According to Ms. Glass, the main reason the solo 401(k) Plan has become more popular than a SEP IRA is that one can reach their maximum annual contribution of $51,000 quicker. In addition, a solo 401(k) plan has a catch-up contribution of $5500, which is not the case with a SEP IRA. Furthermore, a solo 401(k) plan has a Roth component and allows plan participants to borrow up to $50,000 or 50% of their account value whatever is less.

IRA Financial Group’s special SEP IRA rollover self-directed solo 401(k) Plan is designed to allow a SEP IRA rollover to a solo 401k plan without incurring any tax or penalty on the rollover.

The IRA Financial Group was founded by a group of top law firm tax and ERISA lawyers who have worked at some of the largest law firms in the United States, such as White & Case LLP and Dewey & LeBoeuf LLP.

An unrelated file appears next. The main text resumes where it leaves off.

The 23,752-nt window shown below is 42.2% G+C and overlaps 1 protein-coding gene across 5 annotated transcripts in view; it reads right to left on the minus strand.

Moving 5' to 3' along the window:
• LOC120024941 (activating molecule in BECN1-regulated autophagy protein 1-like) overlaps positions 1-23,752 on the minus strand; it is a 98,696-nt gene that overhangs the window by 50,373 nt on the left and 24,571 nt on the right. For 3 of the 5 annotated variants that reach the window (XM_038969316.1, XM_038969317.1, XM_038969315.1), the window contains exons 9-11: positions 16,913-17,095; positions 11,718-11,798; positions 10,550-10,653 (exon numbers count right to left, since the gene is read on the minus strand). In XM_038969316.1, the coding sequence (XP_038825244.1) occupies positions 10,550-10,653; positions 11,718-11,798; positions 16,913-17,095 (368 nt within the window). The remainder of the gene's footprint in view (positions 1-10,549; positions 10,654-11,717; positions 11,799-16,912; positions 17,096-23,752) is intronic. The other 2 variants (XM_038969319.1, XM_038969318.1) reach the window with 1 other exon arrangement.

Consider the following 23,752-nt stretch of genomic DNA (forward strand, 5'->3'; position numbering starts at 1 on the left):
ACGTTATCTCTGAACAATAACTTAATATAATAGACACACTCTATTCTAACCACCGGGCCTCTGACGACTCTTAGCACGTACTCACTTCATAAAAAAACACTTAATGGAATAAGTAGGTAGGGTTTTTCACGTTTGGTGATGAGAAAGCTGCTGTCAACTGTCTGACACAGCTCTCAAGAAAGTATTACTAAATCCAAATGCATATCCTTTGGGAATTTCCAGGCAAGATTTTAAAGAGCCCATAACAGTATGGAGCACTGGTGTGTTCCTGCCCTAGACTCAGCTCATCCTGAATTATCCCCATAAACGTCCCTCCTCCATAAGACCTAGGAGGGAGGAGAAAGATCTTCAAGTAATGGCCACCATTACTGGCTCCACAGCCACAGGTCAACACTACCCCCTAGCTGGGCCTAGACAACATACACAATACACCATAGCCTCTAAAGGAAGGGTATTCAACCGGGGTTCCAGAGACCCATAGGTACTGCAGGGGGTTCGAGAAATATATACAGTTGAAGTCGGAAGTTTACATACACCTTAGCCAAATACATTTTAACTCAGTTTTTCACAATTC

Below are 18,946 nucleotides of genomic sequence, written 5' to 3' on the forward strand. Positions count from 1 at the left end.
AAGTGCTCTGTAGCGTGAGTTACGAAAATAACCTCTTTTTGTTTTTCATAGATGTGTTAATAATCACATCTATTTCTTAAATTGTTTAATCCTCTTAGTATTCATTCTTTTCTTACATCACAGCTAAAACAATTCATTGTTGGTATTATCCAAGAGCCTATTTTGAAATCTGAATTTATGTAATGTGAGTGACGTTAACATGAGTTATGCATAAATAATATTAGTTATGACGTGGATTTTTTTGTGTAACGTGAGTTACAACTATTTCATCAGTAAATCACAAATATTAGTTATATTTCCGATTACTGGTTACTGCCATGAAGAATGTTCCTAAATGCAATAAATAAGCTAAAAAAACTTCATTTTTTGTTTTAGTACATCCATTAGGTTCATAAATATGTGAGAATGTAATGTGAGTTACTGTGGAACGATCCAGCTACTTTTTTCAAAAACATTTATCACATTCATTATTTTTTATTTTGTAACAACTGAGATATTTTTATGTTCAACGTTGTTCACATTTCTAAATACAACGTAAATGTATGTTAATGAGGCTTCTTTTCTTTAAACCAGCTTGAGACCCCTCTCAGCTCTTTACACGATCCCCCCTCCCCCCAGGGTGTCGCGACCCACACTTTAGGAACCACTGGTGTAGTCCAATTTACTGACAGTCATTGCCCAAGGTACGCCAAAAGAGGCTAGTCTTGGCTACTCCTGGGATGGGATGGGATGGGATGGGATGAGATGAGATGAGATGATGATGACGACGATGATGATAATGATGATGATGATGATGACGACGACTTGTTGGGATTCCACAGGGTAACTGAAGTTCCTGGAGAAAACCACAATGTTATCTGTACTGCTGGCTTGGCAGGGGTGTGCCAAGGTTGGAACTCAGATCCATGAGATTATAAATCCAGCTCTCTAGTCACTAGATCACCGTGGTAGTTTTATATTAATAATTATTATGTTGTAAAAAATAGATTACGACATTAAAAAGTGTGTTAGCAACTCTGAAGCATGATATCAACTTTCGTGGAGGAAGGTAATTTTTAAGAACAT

IRA Financial Group is the market’s leading “Checkbook Control” Self Directed IRA and Solo 401k Plan Facilitator. We have helped thousands of clients take back control over their retirement funds while gaining the ability to invest in almost any type of investment, including real estate tax-free and without custodian consent!

To learn more about the IRA Financial Group please visit our website at http://www.irafinancialgroup.com or call 800-472-0646.  Plus check us out on Twitter and Facebook!